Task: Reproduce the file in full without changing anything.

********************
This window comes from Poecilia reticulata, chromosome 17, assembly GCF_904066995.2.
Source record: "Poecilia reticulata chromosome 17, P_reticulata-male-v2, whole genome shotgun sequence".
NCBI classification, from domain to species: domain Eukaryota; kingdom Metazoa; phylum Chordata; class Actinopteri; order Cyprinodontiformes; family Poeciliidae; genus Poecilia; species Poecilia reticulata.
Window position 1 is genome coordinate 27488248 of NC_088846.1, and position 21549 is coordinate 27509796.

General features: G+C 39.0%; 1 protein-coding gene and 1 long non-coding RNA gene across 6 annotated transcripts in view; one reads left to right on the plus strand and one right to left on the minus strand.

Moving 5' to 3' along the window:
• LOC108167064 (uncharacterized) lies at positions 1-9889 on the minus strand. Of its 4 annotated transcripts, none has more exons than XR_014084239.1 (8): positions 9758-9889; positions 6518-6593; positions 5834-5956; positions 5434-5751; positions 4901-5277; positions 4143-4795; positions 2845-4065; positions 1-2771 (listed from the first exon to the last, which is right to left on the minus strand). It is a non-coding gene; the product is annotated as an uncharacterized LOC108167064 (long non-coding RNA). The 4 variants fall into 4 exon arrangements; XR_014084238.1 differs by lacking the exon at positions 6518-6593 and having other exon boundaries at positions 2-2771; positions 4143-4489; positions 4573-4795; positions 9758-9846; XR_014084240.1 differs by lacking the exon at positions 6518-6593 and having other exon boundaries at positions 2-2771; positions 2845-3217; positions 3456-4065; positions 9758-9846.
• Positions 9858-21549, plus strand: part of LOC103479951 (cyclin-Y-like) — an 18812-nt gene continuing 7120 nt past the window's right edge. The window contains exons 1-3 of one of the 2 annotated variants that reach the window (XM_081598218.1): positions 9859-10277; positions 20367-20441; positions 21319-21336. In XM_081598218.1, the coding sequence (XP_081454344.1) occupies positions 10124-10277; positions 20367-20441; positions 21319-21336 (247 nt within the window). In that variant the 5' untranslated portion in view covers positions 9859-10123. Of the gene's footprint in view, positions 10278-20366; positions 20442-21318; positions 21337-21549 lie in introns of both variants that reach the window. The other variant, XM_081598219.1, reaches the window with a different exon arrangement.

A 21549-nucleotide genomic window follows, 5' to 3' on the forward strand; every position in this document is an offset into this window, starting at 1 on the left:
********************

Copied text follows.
This window comes from Poecilia reticulata, chromosome 17, assembly GCF_904066995.2.
Source record: "Poecilia reticulata chromosome 17, P_reticulata-male-v2, whole genome shotgun sequence".
NCBI classification, from domain to species: domain Eukaryota; kingdom Metazoa; phylum Chordata; class Actinopteri; order Cyprinodontiformes; family Poeciliidae; genus Poecilia; species Poecilia reticulata.
Window position 1 is genome coordinate 27488248 of NC_088846.1, and position 21549 is coordinate 27509796.

General features: G+C 39.0%; 1 protein-coding gene and 1 long non-coding RNA gene across 6 annotated transcripts in view; one reads left to right on the plus strand and one right to left on the minus strand.

Moving 5' to 3' along the window:
• LOC108167064 (uncharacterized) lies at positions 1-9889 on the minus strand. Of its 4 annotated transcripts, none has more exons than XR_014084239.1 (8): positions 9758-9889; positions 6518-6593; positions 5834-5956; positions 5434-5751; positions 4901-5277; positions 4143-4795; positions 2845-4065; positions 1-2771 (listed from the first exon to the last, which is right to left on the minus strand). It is a non-coding gene; the product is annotated as an uncharacterized LOC108167064 (long non-coding RNA). The 4 variants fall into 4 exon arrangements; XR_014084238.1 differs by lacking the exon at positions 6518-6593 and having other exon boundaries at positions 2-2771; positions 4143-4489; positions 4573-4795; positions 9758-9846; XR_014084240.1 differs by lacking the exon at positions 6518-6593 and having other exon boundaries at positions 2-2771; positions 2845-3217; positions 3456-4065; positions 9758-9846.
• Positions 9858-21549, plus strand: part of LOC103479951 (cyclin-Y-like) — an 18812-nt gene continuing 7120 nt past the window's right edge. The window contains exons 1-3 of one of the 2 annotated variants that reach the window (XM_081598218.1): positions 9859-10277; positions 20367-20441; positions 21319-21336. In XM_081598218.1, the coding sequence (XP_081454344.1) occupies positions 10124-10277; positions 20367-20441; positions 21319-21336 (247 nt within the window). In that variant the 5' untranslated portion in view covers positions 9859-10123. Of the gene's footprint in view, positions 10278-20366; positions 20442-21318; positions 21337-21549 lie in introns of both variants that reach the window. The other variant, XM_081598219.1, reaches the window with a different exon arrangement.

A 21549-nucleotide genomic window follows, 5' to 3' on the forward strand; every position in this document is an offset into this window, starting at 1 on the left: